Google, Microsoft, and GM: Large Corporate Beast Mating Rituals

Stephen Arnold's picture


In 2003, I read The End of Detroit: How the Big Three Lost Their Grip on the US Car Market by Micheline Maynard. In my notebook from that period, I wrote down:


"Throughout 2002, and particularly in December, GM had flooded the market with rebates and zero-interest financing, at a cost of nearly $4,000 for every car and truck that it sold." 


The consequences of this type of financial wizardry was a US government bailout. Even the business cheerleaders at Fox News said: 


In reality, GM’s claim about paying back [the US government’s] bailout money is misleading. Much of the $50 billion in federal assistance came in the form of equity purchases, with the government taking a 61-percent stake in the company. The cash loan totaled “only” $6.7 billion in taxpayer dollars. For taxpayers to recoup their investment, the federal government would have to sell its 365 million shares at a profit. The break-even price would be $55 a share, but GM is currently selling at $28.90. And it doesn’t look like share prices are increasing any time soon. The stock market is up since mid-November [2010] by about eight percent. But the stock of General Motors has bucked the trend. It’s down more than 16 percent since its initial public offering on November 18, 2010.



The reason I am thinking about GM results from the flurry of information about a couple of corporate behemoths fighting to mate with the once-fecund General Motors. GM is big, but the company is not as productive as it was when Charles Wilson, GM’s president in the 1950s, made a statement which has been misquoted and entered in its distorted form the American business canon as “What’s good for General Motors is good for America.” Legend has it that Mr. Wilson was more circumspect, but the catchy quote lives on with GM’s success equated with that of the United States. 


The mating ritual between Google and Microsoft concerns the right to license spreadsheet, word processing, presentation software, among other common work place utilities to an estimated 100,000 GM workers. The revenue from a big deal with GM is significant, but the marketing value of the deal dwarfs the millions which the chosen suitor gets. GM may be past its prime, but in the US market, GM still swings a big stick even if it is made from plastic fabricated in China.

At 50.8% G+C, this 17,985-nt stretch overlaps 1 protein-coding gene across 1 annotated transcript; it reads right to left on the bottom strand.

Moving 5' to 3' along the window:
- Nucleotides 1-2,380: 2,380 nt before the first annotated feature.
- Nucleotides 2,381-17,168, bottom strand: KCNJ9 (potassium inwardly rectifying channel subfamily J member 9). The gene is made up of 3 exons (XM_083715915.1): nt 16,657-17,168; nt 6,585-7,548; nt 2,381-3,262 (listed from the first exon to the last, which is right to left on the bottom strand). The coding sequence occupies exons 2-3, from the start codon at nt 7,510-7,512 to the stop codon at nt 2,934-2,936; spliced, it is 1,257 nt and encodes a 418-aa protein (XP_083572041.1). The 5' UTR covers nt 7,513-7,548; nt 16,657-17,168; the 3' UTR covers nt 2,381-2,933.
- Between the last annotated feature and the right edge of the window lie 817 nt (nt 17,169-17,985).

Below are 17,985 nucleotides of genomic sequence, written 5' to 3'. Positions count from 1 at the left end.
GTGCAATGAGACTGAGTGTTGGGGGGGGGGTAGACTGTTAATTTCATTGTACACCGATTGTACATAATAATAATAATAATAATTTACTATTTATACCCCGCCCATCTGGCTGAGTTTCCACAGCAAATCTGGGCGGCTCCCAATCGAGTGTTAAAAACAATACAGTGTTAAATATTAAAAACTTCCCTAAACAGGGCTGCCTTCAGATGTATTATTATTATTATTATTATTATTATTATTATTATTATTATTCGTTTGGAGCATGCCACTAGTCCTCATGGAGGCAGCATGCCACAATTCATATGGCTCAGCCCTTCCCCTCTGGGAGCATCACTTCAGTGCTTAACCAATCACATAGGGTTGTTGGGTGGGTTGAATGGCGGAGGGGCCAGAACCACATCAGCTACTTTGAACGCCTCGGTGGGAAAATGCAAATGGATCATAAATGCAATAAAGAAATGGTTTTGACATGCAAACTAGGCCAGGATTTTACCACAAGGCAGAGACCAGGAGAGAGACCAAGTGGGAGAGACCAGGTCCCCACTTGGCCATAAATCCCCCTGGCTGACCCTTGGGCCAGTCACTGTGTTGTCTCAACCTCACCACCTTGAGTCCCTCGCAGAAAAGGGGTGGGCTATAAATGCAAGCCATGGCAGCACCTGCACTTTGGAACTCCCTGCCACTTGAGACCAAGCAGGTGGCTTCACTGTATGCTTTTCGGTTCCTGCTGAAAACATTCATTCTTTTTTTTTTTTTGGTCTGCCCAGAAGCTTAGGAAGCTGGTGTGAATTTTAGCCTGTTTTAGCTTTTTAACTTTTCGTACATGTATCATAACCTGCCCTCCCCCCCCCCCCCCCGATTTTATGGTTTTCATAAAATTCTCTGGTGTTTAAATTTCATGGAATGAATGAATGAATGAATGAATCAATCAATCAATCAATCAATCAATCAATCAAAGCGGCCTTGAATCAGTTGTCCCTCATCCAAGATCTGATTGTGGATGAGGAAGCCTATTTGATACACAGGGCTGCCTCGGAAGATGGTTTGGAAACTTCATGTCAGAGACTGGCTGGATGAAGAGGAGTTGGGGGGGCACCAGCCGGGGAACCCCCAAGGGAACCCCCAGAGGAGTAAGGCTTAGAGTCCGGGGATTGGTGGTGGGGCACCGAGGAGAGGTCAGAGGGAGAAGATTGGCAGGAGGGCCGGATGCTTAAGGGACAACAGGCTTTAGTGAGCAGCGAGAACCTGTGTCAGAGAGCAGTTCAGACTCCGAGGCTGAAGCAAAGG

Before the onset of the current economic slowdown in 2008, Zig Ziglar-type sales professionals would have said upon losing a plum like GM, “We will land another one.” Sounds good, but today mounting an elephant like GM might not be so easy as it once was. Many large American corporations are suffering from arteriosclerosis and some need hip replacements. 


I picked up a rumor about GM’s evaluation of Google’s enterprise cloud apps earlier in 2011. Since that time, the giant company has played Google and Microsoft as Yehudi Menuin bowed his Prince Khevenhüller Stradivarius. But in the end, GM embraced Google’s office and enterprise applications cloud solutions. 


The contest for the GM enterprise license for what are basic office software applications made headlines. The highly regarded Forbes Magazine reported in November 2011: 


“The search giant has recently signed a deal to provide its e-mail and cloud-based software to General Motors’ 100,000 employees. While the deal itself is big, what is more important is the precedent it can set for other large firms to adopt cloud-based application software, threatening traditional players like Microsoft and IBM in the process.” Source:Google Apps To Catch A Ride Inside Of GM's Neural Core, November 9, 2011, (


Microsoft, the incumbent, is not too happy with the GM decision. Tony Redmond, writing in IT Pro, said at the same time the Forbes Magazine story broke: